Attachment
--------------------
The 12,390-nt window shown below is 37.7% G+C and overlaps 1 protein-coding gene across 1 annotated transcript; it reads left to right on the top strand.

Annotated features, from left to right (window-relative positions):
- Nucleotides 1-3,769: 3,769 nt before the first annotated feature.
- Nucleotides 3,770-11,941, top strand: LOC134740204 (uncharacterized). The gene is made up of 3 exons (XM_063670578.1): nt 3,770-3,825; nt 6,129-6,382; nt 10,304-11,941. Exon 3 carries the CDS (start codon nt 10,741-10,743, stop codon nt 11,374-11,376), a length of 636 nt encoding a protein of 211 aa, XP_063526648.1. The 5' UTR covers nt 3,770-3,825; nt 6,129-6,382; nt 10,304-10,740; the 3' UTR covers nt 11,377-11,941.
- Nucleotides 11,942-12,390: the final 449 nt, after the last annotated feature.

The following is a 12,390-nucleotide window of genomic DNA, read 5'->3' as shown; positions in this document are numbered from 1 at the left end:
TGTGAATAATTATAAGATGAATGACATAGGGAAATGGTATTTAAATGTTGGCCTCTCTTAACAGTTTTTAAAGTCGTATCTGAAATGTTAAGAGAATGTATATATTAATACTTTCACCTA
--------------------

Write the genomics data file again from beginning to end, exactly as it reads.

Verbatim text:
The 12,390-nt window shown below is 37.7% G+C and overlaps 1 protein-coding gene across 1 annotated transcript; it reads left to right on the top strand.

Annotated features, from left to right (window-relative positions):
- Nucleotides 1-3,769: 3,769 nt before the first annotated feature.
- Nucleotides 3,770-11,941, top strand: LOC134740204 (uncharacterized). The gene is made up of 3 exons (XM_063670578.1): nt 3,770-3,825; nt 6,129-6,382; nt 10,304-11,941. Exon 3 carries the CDS (start codon nt 10,741-10,743, stop codon nt 11,374-11,376), a length of 636 nt encoding a protein of 211 aa, XP_063526648.1. The 5' UTR covers nt 3,770-3,825; nt 6,129-6,382; nt 10,304-10,740; the 3' UTR covers nt 11,377-11,941.
- Nucleotides 11,942-12,390: the final 449 nt, after the last annotated feature.

The following is a 12,390-nucleotide window of genomic DNA, read 5'->3' as shown; positions in this document are numbered from 1 at the left end:
TGTGAATAATTATAAGATGAATGACATAGGGAAATGGTATTTAAATGTTGGCCTCTCTTAACAGTTTTTAAAGTCGTATCTGAAATGTTAAGAGAATGTATATATTAATACTTTCACCTA